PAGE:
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How sustainable is Teva ?

Teva & sustainability


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Dont buy Click here for score rapport: 2 out of 36

Sustainability summary

Based on our sustainability criteria, Teva has achieved the E-label, because only a little information is published about a policy on sustainability. The shoe brand got a few points because of its measures on carbon emissions, the use of a proper Code of Conduct for suppliers and the publication of a list of these suppliers. However, according to us, it's hard to see the effort Teva is making on sustainability. Therefore, more policy and transparancy is needed.

Brand owner: Deckers Outdoor Corporation
Head office: Goleta, CA, USA
Sector: Shoes & footwear
Categories : Male, Female, Kids, Baby
Free Tags: Deckers, Shoes, Boots, Sneaker

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Teva sustainability score report

Last edited: 29 December 2017 by Mario
Last reviewed: 29 December 2017 by Mario

Questions about Climate Change/ Carbon Emissions

1 out of 6
1. Is there a policy for the brand to minimize, reduce or compensate carbon emissions? Deckers (brand owner of Teva) implements several measures to reduce climate emissions, such as implementing energy efficiency measures (see link, page 20-22). Source
2. Has the brand (company) disclosed the annual carbon footprint of its 'own operations' and has the brand already reduced or compensated 10% of these emissions in the last 5 years? Deckers has published a climate footprint for 2012 (183,000 tons of CO2e), but no more recent climate footprints are published (see link, page 25). Source
3. Is at least 50% of the electricity used by the brand (company) generated from renewable resources, such as wind or solar energy? Deckers reports on the use of green energy for its own operations, but is neither clear about the total percentage share nor about the sources of supply (see link, page 20). Source
4. Is all the electricity used by the brand (company) generated from renewable resources, such as wind or solar energy? See remark for carbon emissions policy question 3. Source
5. Has the brand (company) set a target to reduce the carbon footprint of its 'own operations' by at least 20% within the next 5 years? Deckers does not communicate concrete information on target reductions for its climate emissions (see link, page 4). Source
6. Does the brand (company) also have a policy to reduce/compensate carbon emissions generated from the product supply chain that is beyond own operations? Deckers implements measures to reduce climate emissions in its production chain – beyond own operations. However, so far no concrete results are reported (see link, page 22). Source

Questions about Environmental Policy

0 out of 16
1. Does the brand (company) use environmentally 'preferred' raw materials for more than 5% of its volume? Deckers (brand owner of Teva) has defined a sustainable raw material strategy. However, the overall proportion of preferable raw materials used is not communicated. Source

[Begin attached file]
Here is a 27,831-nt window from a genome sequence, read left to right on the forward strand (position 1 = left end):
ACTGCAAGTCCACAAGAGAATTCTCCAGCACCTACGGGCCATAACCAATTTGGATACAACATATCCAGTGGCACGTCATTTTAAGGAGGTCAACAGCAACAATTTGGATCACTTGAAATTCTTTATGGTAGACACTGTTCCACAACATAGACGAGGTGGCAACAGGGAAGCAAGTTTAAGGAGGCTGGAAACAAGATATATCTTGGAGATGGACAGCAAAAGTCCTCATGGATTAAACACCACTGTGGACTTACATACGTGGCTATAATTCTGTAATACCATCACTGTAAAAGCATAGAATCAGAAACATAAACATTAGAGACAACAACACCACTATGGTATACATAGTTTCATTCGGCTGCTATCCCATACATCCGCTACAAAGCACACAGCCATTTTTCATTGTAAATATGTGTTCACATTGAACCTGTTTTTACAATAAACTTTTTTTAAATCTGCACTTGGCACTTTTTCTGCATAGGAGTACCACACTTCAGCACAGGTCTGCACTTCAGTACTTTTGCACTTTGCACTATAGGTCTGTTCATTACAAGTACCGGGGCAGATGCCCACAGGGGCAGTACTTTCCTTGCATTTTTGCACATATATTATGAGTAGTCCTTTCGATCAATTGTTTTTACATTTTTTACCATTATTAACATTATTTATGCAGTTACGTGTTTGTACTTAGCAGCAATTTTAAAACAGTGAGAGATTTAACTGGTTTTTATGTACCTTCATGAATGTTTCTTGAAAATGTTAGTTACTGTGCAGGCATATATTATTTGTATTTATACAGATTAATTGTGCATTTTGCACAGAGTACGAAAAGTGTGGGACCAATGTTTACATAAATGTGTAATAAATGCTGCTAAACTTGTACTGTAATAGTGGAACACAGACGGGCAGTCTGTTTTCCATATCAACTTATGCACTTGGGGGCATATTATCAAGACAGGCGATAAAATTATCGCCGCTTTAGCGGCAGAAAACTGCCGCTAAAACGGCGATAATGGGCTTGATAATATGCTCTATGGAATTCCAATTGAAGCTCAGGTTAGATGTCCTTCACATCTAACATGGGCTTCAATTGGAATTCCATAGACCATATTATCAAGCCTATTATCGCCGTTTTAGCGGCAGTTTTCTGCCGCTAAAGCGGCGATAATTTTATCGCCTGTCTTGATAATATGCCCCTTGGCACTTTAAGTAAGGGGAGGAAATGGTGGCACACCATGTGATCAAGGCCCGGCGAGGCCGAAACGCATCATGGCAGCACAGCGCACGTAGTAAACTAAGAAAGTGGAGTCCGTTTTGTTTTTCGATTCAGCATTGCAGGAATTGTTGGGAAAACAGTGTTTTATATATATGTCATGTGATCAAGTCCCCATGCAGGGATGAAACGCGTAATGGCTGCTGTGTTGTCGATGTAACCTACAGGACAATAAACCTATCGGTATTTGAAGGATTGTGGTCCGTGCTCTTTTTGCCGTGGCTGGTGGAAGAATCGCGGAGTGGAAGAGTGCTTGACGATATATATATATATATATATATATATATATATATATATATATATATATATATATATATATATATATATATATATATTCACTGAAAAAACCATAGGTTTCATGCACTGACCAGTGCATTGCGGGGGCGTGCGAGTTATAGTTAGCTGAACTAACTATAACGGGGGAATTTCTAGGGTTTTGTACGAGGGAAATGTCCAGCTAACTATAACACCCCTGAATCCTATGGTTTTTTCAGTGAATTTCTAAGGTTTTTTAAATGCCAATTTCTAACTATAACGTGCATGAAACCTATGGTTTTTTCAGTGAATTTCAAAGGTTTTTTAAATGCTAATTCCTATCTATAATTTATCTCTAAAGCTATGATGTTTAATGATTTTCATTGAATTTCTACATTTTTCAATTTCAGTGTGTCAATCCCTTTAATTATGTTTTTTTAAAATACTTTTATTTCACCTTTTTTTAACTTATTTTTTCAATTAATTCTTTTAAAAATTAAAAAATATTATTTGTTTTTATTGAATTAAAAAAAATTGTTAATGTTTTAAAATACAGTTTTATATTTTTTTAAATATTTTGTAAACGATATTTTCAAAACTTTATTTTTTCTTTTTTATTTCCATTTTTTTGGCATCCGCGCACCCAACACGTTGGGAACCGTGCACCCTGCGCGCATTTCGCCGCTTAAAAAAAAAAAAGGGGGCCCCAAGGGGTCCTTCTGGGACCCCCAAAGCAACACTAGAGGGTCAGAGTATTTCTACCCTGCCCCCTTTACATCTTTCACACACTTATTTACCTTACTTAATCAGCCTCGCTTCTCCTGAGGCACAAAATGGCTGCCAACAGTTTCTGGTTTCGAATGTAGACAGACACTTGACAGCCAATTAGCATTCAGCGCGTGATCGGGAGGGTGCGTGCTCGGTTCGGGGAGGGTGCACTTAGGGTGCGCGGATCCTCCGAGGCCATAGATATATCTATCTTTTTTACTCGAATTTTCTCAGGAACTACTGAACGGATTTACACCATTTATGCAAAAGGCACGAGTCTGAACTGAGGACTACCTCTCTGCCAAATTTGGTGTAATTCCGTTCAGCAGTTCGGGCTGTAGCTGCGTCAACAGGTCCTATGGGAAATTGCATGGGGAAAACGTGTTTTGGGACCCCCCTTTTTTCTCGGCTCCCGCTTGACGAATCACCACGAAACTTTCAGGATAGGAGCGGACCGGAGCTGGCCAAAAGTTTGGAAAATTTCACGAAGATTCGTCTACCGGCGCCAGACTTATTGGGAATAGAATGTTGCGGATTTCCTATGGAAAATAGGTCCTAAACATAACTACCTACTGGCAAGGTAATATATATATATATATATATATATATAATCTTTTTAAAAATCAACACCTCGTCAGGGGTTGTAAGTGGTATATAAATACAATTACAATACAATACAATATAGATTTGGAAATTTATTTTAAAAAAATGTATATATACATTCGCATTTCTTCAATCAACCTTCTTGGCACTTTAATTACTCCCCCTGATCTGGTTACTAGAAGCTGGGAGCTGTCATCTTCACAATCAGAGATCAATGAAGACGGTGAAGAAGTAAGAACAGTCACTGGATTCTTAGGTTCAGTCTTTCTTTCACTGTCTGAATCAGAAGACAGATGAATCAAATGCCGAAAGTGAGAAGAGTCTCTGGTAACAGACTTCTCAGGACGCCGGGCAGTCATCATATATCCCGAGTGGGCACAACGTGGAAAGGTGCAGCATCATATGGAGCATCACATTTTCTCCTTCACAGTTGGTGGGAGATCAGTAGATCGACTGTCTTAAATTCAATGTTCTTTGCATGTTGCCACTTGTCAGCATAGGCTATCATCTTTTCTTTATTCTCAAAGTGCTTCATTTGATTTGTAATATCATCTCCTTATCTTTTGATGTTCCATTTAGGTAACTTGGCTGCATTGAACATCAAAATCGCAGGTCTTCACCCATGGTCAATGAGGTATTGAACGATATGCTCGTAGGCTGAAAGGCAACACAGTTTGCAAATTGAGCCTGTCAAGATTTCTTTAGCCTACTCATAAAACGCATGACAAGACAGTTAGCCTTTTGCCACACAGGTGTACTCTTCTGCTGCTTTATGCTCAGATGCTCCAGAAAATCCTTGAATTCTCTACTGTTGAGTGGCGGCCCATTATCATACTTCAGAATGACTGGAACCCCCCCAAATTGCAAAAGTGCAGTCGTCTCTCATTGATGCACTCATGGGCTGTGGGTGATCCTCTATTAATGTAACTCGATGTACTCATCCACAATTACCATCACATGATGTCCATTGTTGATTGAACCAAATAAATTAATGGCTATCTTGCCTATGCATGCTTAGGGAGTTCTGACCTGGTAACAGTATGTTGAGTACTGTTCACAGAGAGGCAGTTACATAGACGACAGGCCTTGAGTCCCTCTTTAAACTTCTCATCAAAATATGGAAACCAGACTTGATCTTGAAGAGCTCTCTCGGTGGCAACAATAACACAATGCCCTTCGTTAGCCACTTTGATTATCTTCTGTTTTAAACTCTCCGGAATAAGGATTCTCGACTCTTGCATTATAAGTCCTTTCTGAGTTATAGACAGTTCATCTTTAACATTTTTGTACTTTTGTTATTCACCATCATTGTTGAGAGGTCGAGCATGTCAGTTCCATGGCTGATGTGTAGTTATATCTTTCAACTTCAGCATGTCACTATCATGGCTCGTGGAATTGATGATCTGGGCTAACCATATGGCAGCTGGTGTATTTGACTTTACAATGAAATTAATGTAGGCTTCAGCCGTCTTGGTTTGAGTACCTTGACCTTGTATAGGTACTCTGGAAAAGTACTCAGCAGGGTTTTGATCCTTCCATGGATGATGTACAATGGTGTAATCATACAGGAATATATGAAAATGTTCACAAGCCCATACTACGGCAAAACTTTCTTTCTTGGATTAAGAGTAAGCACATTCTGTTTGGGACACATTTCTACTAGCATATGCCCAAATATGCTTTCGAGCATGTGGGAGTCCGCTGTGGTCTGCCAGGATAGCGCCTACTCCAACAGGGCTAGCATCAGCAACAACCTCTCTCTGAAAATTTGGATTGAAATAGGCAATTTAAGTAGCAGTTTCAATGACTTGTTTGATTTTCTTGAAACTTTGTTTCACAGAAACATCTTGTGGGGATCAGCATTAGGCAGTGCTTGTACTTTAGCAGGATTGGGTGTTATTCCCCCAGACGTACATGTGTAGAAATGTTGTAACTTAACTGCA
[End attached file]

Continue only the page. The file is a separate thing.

2. Does the brand (company) use environmentally 'preferred' raw materials for more than 10% of its volume? See remark for environmental policy question 1. Source
3. Does the brand (company) use environmentally 'preferred' raw materials for more than 25% of its volume? See remark for environmental policy question 1. Source
4. Does the brand (company) use environmentally 'preferred' raw materials for more than 50% of its volume? See remark for environmental policy question 1. Source
5. Does the brand (company) use environmentally 'preferred' raw materials for more than 75% of its volume? See remark for environmental policy question 1. Source
6. Does the brand (company) use environmentally 'preferred' raw materials for more than 90% of its volume? See remark for environmental policy question 1. Source
7. Does the brand have a clear and effective policy to avoid the use of leather that originates from cattle farms in deforestated Amazone areas? Deckers requires all tanneries supplying finished leather originating from Brazil to have a LWG certification and a level “A” rating in traceability which ensures the hides sourced are not originating from farms involved in illegal deforestation, but does not report on actual results realized (see link, page 15). Source
8. Does the brand (company) have a clear and effective policy to minimize environmental pollution of chromium and other harmful substances from leather tanning processes, e.g. by waste water treatment or by vegetable tanning? Deckers reports around 98% of all sourced leather comes from LWG audited factories. Deckers does not make clear whether these are gold and / or silver certified factories. Also, Deckers does not openly communicate a policy to limit chromium and other harmful substances pollution caused by leather tanning processes (see link, page 6). Source
9. Is there a policy for the brand (company) to eliminate all hazardous chemicals from the whole lifecycle and all production procedures to make the footwear? Deckers has not published any commitment to eliminate all hazardous chemicals from the whole life cycle of products (see link, page 3-5 & 18-19). Source
10. Has the brand (company) eliminated at least one suspect chemical group, such as Phthalates or Per fluorinated chemicals from its entire garment production? Deckers does not report whether at least 1 out of 11 suspect chemical groups, such as Heavy Metals or Chlorophenols can be considered as fully phased-out in the entire production chain. Source
11. Has the brand (company) eliminated at least three suspect chemical groups, such as Phthalates or Per fluorinated chemicals from its entire garment production? See remark for environmental policy question 9. Source
12. Does the brand (company) have a clear target to phase out PVC in their products, and has the brand already achieved a PVC phase out level of more than 90%? Deckers does not report about having a plan to phase out PVC in their products. Source